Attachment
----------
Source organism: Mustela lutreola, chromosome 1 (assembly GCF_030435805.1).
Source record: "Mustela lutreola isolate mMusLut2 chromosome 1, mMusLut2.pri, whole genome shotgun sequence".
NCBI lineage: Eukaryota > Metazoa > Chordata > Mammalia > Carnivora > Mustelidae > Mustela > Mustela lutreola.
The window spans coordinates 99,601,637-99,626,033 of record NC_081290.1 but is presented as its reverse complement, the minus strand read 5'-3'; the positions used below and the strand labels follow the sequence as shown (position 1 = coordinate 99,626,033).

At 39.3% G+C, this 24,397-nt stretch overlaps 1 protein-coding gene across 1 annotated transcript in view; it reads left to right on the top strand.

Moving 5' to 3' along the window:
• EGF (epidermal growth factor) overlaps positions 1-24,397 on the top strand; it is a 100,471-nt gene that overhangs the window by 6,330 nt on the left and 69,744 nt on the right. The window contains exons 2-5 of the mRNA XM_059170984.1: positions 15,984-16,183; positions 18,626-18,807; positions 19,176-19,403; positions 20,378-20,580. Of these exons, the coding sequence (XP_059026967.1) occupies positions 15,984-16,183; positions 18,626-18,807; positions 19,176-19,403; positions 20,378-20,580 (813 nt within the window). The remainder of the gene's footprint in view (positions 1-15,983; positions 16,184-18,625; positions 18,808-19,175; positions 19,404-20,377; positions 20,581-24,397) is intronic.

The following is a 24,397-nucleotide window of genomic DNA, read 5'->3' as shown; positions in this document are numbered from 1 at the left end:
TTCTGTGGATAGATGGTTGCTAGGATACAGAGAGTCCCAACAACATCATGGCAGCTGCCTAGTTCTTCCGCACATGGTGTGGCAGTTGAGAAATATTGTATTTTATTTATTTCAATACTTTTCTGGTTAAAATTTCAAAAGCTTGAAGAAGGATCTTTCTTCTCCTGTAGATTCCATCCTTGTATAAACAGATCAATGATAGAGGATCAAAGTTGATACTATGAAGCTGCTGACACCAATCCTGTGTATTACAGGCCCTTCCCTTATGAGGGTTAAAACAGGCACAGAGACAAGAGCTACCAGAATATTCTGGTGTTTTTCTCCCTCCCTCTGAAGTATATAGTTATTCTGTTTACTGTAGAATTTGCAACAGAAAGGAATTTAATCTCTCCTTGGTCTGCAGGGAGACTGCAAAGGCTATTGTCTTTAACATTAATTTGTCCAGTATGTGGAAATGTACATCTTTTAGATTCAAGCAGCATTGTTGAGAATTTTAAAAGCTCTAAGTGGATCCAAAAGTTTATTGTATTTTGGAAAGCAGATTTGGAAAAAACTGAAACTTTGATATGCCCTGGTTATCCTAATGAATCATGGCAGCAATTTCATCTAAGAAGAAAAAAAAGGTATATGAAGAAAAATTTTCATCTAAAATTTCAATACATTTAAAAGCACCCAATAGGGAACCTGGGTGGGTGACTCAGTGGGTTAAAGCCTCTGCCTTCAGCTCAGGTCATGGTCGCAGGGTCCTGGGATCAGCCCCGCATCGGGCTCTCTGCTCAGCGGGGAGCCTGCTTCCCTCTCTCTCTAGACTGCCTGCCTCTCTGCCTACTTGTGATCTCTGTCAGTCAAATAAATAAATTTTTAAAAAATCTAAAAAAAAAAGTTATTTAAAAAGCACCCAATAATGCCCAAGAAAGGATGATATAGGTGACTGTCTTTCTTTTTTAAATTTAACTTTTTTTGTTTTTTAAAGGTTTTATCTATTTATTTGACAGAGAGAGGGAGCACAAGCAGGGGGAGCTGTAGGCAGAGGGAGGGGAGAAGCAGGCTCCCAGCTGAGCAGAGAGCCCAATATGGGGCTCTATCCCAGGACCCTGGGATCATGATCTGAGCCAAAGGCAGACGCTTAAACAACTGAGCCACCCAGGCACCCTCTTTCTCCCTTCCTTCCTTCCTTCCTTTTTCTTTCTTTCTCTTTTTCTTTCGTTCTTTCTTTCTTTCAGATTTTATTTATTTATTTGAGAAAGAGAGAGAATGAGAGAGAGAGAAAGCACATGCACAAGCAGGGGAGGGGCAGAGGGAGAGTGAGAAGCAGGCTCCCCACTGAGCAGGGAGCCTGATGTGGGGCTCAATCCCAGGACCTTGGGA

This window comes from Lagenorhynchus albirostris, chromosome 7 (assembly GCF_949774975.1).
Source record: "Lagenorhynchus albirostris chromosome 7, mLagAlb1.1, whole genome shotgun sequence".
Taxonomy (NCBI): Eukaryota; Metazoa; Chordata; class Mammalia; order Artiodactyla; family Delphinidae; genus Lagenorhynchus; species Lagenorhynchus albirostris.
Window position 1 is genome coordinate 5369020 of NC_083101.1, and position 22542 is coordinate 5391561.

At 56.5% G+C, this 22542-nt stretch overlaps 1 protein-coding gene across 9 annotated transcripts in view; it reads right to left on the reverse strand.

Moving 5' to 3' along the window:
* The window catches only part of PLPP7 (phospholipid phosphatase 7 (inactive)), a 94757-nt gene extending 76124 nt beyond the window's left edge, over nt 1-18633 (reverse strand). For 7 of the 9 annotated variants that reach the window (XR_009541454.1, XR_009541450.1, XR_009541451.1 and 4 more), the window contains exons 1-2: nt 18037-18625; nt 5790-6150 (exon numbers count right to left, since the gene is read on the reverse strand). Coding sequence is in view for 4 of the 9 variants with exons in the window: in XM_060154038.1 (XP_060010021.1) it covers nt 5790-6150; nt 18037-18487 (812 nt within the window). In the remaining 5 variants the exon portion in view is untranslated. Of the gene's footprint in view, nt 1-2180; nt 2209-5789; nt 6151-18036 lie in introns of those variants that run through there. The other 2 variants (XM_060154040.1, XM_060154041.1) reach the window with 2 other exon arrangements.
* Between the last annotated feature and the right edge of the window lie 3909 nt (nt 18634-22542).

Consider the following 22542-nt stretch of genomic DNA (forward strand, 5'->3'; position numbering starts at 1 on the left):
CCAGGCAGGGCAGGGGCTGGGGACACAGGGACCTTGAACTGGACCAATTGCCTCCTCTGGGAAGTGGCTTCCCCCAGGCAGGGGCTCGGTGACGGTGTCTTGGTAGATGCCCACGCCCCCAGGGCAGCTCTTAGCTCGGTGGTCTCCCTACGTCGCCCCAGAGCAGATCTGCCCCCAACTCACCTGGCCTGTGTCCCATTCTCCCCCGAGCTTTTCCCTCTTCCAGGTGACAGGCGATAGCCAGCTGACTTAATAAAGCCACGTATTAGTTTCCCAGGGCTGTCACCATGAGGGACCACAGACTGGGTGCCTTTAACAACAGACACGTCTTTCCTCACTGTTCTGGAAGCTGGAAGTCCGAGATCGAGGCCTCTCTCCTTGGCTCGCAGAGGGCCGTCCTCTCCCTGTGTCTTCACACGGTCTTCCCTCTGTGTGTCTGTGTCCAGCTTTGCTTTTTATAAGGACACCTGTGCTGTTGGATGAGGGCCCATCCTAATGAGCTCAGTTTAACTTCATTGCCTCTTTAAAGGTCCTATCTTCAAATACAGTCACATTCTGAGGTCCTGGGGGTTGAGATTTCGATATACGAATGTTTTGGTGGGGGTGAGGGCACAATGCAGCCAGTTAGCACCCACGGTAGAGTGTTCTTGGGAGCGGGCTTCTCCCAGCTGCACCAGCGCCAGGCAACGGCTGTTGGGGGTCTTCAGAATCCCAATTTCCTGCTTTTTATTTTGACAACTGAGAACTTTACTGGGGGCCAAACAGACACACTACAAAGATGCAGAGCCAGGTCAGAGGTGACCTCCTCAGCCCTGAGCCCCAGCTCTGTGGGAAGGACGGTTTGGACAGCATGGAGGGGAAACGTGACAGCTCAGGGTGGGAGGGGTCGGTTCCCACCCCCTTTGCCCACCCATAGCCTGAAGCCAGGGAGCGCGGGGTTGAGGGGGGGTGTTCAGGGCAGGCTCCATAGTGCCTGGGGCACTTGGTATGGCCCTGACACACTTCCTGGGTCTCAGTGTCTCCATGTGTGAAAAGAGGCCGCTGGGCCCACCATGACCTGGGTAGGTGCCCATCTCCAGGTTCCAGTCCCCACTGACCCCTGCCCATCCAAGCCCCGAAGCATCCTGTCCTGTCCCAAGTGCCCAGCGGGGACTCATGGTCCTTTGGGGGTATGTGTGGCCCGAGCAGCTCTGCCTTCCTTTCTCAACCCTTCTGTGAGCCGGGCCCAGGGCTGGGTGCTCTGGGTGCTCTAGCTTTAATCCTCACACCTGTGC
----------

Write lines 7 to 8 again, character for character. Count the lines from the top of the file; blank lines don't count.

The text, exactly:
• EGF (epidermal growth factor) overlaps positions 1-24,397 on the top strand; it is a 100,471-nt gene that overhangs the window by 6,330 nt on the left and 69,744 nt on the right. The window contains exons 2-5 of the mRNA XM_059170984.1: positions 15,984-16,183; positions 18,626-18,807; positions 19,176-19,403; positions 20,378-20,580. Of these exons, the coding sequence (XP_059026967.1) occupies positions 15,984-16,183; positions 18,626-18,807; positions 19,176-19,403; positions 20,378-20,580 (813 nt within the window). The remainder of the gene's footprint in view (positions 1-15,983; positions 16,184-18,625; positions 18,808-19,175; positions 19,404-20,377; positions 20,581-24,397) is intronic.

The following is a 24,397-nucleotide window of genomic DNA, read 5'->3' as shown; positions in this document are numbered from 1 at the left end: